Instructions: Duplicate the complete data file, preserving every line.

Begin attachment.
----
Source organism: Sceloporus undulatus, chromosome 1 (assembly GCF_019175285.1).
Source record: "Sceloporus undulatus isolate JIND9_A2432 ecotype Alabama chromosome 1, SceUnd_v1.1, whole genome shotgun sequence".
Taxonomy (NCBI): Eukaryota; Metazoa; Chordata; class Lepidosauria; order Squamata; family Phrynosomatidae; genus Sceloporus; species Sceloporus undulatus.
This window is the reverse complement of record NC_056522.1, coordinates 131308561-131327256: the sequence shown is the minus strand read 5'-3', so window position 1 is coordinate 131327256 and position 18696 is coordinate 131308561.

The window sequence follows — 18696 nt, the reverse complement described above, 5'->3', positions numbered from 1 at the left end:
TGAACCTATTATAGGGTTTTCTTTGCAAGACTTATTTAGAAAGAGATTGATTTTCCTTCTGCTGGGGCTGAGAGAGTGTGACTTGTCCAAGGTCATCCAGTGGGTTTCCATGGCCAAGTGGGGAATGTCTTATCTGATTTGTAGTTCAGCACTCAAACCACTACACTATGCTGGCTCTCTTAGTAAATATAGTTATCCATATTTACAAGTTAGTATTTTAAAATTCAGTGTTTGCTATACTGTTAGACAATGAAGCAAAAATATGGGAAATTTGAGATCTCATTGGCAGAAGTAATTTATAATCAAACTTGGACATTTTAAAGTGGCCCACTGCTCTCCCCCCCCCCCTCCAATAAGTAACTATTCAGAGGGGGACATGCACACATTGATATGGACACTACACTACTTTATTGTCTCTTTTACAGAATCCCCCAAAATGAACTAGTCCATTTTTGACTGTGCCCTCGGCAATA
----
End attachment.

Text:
Source organism: Sceloporus undulatus, chromosome 1 (assembly GCF_019175285.1).
Source record: "Sceloporus undulatus isolate JIND9_A2432 ecotype Alabama chromosome 1, SceUnd_v1.1, whole genome shotgun sequence".
Taxonomy (NCBI): Eukaryota; Metazoa; Chordata; class Lepidosauria; order Squamata; family Phrynosomatidae; genus Sceloporus; species Sceloporus undulatus.
This window is the reverse complement of record NC_056522.1, coordinates 131308561-131327256: the sequence shown is the minus strand read 5'-3', so window position 1 is coordinate 131327256 and position 18696 is coordinate 131308561.

The window sequence follows — 18696 nt, the reverse complement described above, 5'->3', positions numbered from 1 at the left end:
TGAACCTATTATAGGGTTTTCTTTGCAAGACTTATTTAGAAAGAGATTGATTTTCCTTCTGCTGGGGCTGAGAGAGTGTGACTTGTCCAAGGTCATCCAGTGGGTTTCCATGGCCAAGTGGGGAATGTCTTATCTGATTTGTAGTTCAGCACTCAAACCACTACACTATGCTGGCTCTCTTAGTAAATATAGTTATCCATATTTACAAGTTAGTATTTTAAAATTCAGTGTTTGCTATACTGTTAGACAATGAAGCAAAAATATGGGAAATTTGAGATCTCATTGGCAGAAGTAATTTATAATCAAACTTGGACATTTTAAAGTGGCCCACTGCTCTCCCCCCCCCCCTCCAATAAGTAACTATTCAGAGGGGGACATGCACACATTGATATGGACACTACACTACTTTATTGTCTCTTTTACAGAATCCCCCAAAATGAACTAGTCCATTTTTGACTGTGCCCTCGGCAATA